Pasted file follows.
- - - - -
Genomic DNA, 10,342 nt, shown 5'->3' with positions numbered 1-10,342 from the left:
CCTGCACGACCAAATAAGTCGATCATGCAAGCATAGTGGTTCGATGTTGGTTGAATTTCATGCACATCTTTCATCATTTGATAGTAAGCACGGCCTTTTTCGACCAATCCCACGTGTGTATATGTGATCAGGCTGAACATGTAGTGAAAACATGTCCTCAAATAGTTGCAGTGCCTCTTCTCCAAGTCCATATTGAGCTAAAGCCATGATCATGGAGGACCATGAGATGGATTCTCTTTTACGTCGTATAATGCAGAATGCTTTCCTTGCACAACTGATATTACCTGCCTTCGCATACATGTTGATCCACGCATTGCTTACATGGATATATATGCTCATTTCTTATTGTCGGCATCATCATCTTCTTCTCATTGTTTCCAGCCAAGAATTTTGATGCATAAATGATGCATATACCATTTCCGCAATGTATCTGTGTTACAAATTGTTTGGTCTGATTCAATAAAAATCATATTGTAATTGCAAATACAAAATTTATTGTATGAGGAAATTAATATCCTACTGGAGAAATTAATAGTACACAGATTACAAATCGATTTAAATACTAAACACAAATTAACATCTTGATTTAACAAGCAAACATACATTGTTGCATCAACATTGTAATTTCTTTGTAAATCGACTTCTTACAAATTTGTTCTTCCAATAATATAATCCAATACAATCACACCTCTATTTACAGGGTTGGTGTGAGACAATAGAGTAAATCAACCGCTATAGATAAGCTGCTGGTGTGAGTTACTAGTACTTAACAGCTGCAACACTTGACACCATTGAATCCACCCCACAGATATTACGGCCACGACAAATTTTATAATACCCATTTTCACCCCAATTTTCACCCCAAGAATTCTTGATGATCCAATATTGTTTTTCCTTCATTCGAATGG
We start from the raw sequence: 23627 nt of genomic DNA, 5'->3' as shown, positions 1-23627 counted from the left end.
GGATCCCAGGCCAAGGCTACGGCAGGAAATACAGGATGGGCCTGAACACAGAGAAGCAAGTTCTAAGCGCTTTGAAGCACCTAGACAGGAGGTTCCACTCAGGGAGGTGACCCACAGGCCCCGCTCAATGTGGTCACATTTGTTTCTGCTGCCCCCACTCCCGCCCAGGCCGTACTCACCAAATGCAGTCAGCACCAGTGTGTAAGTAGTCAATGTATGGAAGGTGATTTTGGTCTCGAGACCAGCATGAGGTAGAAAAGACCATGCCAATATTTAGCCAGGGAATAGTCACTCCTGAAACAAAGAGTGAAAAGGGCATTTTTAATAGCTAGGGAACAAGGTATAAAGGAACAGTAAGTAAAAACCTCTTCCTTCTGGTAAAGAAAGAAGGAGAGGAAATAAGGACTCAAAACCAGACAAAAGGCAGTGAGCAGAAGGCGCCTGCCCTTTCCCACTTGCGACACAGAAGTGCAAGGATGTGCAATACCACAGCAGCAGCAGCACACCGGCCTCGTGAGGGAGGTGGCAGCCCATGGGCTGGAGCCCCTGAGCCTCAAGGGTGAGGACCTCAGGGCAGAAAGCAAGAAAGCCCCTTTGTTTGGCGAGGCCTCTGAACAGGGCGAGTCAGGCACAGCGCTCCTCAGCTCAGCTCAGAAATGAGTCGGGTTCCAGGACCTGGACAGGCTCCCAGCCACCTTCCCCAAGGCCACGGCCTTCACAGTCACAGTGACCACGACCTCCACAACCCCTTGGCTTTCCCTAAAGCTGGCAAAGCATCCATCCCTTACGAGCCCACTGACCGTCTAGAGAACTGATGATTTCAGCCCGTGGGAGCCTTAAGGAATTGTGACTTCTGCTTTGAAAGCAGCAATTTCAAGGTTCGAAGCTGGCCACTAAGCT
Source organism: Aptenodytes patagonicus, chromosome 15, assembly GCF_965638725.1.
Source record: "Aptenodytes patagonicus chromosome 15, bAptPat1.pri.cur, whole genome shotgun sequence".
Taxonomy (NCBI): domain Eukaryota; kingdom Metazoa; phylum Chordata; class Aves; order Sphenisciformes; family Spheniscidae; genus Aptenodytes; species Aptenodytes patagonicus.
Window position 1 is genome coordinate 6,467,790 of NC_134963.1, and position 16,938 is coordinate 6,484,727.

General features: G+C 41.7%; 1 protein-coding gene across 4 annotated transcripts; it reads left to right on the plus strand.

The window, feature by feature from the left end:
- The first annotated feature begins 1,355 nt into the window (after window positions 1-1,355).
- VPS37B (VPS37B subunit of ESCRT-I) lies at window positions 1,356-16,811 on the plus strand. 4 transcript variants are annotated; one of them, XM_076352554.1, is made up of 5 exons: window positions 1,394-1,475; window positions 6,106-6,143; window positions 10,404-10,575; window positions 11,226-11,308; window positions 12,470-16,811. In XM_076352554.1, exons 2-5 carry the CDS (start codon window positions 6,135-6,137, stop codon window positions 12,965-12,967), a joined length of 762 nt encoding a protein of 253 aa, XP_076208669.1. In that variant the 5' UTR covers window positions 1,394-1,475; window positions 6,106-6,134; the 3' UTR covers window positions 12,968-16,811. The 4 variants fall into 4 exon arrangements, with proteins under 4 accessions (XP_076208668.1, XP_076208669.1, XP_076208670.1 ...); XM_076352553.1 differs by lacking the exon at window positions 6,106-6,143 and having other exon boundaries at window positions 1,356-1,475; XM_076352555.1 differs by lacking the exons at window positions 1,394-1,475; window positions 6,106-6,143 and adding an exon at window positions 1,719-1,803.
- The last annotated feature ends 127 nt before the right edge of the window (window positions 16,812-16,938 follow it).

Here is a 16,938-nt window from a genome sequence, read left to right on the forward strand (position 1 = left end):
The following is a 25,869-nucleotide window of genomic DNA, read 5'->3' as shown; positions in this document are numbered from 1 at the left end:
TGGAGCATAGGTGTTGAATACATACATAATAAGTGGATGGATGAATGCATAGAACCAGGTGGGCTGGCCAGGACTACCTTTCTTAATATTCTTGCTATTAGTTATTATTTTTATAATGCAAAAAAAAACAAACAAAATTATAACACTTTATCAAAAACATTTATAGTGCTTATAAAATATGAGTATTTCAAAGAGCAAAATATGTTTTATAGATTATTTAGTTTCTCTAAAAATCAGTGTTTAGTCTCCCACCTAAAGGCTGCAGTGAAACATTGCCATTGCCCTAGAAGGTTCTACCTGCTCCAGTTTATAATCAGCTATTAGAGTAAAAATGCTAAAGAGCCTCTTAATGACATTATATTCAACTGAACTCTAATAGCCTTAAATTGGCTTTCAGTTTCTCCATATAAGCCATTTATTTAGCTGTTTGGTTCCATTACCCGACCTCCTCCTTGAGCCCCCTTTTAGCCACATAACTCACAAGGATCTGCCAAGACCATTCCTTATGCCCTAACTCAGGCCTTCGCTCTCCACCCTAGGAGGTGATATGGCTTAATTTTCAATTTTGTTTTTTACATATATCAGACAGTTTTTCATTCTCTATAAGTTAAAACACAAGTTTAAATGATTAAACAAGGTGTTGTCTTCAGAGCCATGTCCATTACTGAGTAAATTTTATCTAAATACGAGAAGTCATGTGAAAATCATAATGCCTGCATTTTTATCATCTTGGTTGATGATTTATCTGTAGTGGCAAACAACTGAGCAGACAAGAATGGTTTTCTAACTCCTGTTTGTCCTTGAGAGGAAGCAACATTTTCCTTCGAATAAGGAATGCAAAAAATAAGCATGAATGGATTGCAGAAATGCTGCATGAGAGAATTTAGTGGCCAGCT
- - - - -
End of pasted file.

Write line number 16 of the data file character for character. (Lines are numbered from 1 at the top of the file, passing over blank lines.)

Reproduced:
TGGAGCATAGGTGTTGAATACATACATAATAAGTGGATGGATGAATGCATAGAACCAGGTGGGCTGGCCAGGACTACCTTTCTTAATATTCTTGCTATTAGTTATTATTTTTATAATGCAAAAAAAAACAAACAAAATTATAACACTTTATCAAAAACATTTATAGTGCTTATAAAATATGAGTATTTCAAAGAGCAAAATATGTTTTATAGATTATTTAGTTTCTCTAAAAATCAGTGTTTAGTCTCCCACCTAAAGGCTGCAGTGAAACATTGCCATTGCCCTAGAAGGTTCTACCTGCTCCAGTTTATAATCAGCTATTAGAGTAAAAATGCTAAAGAGCCTCTTAATGACATTATATTCAACTGAACTCTAATAGCCTTAAATTGGCTTTCAGTTTCTCCATATAAGCCATTTATTTAGCTGTTTGGTTCCATTACCCGACCTCCTCCTTGAGCCCCCTTTTAGCCACATAACTCACAAGGATCTGCCAAGACCATTCCTTATGCCCTAACTCAGGCCTTCGCTCTCCACCCTAGGAGGTGATATGGCTTAATTTTCAATTTTGTTTTTTACATATATCAGACAGTTTTTCATTCTCTATAAGTTAAAACACAAGTTTAAATGATTAAACAAGGTGTTGTCTTCAGAGCCATGTCCATTACTGAGTAAATTTTATCTAAATACGAGAAGTCATGTGAAAATCATAATGCCTGCATTTTTATCATCTTGGTTGATGATTTATCTGTAGTGGCAAACAACTGAGCAGACAAGAATGGTTTTCTAACTCCTGTTTGTCCTTGAGAGGAAGCAACATTTTCCTTCGAATAAGGAATGCAAAAAATAAGCATGAATGGATTGCAGAAATGCTGCATGAGAGAATTTAGTGGCCAGCT